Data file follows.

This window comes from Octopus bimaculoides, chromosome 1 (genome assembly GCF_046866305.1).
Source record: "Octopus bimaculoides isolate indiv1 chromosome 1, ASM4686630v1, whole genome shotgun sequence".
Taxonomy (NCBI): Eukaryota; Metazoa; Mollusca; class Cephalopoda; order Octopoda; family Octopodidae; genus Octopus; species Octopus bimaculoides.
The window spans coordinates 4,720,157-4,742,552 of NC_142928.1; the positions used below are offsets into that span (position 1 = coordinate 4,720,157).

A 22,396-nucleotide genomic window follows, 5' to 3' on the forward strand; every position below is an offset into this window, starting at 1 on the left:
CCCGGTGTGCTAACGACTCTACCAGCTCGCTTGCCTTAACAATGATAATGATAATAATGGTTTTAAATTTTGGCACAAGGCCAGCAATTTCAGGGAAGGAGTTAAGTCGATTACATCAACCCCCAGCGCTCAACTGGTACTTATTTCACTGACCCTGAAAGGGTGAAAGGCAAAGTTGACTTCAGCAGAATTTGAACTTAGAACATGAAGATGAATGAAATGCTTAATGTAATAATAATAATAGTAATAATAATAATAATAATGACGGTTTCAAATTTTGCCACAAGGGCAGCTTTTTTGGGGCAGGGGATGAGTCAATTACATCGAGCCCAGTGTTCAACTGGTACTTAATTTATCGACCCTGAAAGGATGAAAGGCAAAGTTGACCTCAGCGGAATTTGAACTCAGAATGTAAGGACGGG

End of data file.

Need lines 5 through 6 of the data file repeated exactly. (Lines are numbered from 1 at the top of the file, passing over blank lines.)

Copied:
A 22,396-nucleotide genomic window follows, 5' to 3' on the forward strand; every position below is an offset into this window, starting at 1 on the left:
CCCGGTGTGCTAACGACTCTACCAGCTCGCTTGCCTTAACAATGATAATGATAATAATGGTTTTAAATTTTGGCACAAGGCCAGCAATTTCAGGGAAGGAGTTAAGTCGATTACATCAACCCCCAGCGCTCAACTGGTACTTATTTCACTGACCCTGAAAGGGTGAAAGGCAAAGTTGACTTCAGCAGAATTTGAACTTAGAACATGAAGATGAATGAAATGCTTAATGTAATAATAATAATAGTAATAATAATAATAATAATGACGGTTTCAAATTTTGCCACAAGGGCAGCTTTTTTGGGGCAGGGGATGAGTCAATTACATCGAGCCCAGTGTTCAACTGGTACTTAATTTATCGACCCTGAAAGGATGAAAGGCAAAGTTGACCTCAGCGGAATTTGAACTCAGAATGTAAGGACGGG